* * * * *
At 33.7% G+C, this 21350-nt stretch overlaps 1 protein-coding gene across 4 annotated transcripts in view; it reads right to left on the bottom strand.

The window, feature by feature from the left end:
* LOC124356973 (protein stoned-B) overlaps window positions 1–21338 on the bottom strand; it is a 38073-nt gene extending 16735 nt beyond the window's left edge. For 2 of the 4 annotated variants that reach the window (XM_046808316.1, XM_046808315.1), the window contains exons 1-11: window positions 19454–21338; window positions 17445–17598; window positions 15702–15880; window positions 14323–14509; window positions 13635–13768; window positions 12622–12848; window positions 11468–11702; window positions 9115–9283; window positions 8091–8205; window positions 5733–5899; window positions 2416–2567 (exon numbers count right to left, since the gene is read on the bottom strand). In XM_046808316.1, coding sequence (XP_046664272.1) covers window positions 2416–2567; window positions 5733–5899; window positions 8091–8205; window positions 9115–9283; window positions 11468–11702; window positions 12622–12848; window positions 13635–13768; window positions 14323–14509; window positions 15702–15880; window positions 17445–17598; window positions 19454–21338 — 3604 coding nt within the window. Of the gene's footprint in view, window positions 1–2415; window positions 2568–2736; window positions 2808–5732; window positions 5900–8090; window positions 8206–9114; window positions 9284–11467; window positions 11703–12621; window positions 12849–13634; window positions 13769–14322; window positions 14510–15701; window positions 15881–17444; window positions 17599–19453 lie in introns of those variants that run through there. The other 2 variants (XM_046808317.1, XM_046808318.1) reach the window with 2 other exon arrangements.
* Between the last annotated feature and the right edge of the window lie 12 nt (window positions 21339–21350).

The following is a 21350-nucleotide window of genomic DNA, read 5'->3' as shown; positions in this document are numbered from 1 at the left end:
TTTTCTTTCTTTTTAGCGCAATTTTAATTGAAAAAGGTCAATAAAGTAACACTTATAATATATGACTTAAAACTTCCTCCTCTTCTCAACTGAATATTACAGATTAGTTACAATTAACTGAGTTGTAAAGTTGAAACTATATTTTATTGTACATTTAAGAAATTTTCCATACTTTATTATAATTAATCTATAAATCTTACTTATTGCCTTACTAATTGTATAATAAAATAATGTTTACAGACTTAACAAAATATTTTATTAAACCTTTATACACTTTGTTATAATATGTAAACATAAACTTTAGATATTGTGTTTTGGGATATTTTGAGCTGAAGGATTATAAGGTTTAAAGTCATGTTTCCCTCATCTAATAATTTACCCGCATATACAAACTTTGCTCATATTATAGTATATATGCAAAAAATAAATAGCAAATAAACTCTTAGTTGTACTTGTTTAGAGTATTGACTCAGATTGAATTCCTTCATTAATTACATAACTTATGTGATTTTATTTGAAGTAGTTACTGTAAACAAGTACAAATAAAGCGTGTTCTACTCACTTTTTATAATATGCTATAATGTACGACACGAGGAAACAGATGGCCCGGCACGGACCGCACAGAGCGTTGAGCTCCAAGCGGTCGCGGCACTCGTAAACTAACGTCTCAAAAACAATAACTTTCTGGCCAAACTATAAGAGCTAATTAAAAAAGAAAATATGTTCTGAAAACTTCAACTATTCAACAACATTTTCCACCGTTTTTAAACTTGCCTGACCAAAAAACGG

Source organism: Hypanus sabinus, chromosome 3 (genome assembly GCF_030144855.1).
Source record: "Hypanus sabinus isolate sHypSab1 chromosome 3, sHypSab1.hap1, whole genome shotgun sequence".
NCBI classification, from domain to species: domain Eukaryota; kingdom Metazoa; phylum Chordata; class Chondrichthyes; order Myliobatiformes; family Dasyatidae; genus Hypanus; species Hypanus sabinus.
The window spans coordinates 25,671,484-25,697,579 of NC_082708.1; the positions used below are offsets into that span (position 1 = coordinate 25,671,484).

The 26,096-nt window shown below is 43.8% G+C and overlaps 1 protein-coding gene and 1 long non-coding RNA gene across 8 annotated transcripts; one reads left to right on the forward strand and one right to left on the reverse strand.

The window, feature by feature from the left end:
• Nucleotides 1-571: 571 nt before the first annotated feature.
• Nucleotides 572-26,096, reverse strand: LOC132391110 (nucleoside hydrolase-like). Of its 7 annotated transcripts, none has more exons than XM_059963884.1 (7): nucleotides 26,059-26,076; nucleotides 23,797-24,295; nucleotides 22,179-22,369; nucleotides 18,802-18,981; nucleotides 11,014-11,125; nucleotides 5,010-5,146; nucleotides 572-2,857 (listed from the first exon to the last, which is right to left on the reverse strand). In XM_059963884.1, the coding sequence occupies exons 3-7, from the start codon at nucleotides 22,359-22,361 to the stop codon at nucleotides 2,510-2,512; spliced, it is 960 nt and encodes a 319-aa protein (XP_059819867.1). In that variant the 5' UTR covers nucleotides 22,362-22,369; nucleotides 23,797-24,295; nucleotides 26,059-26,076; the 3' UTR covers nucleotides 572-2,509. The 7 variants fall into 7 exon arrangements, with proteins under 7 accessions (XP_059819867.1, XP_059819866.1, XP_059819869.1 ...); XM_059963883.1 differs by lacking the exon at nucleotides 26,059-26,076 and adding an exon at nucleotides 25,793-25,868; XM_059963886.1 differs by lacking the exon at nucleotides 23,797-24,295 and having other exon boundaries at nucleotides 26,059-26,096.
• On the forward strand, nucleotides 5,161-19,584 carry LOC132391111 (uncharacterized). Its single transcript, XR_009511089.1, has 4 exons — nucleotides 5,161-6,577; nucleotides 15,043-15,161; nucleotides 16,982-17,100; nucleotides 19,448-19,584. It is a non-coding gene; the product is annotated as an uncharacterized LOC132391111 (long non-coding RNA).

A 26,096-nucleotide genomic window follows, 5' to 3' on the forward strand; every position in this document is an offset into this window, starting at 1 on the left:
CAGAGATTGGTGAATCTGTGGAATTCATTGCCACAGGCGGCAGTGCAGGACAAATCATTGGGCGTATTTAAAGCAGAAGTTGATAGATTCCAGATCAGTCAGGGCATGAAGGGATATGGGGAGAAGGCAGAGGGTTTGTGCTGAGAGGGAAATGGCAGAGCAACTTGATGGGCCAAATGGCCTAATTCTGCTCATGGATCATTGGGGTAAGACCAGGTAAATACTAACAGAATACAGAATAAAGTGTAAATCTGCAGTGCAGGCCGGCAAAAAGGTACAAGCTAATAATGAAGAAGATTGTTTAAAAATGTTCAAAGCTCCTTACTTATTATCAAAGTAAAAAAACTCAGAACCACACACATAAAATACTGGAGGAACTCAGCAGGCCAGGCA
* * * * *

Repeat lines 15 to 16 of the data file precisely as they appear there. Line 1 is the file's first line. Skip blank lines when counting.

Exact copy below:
• On the forward strand, nucleotides 5,161-19,584 carry LOC132391111 (uncharacterized). Its single transcript, XR_009511089.1, has 4 exons — nucleotides 5,161-6,577; nucleotides 15,043-15,161; nucleotides 16,982-17,100; nucleotides 19,448-19,584. It is a non-coding gene; the product is annotated as an uncharacterized LOC132391111 (long non-coding RNA).

A 26,096-nucleotide genomic window follows, 5' to 3' on the forward strand; every position in this document is an offset into this window, starting at 1 on the left: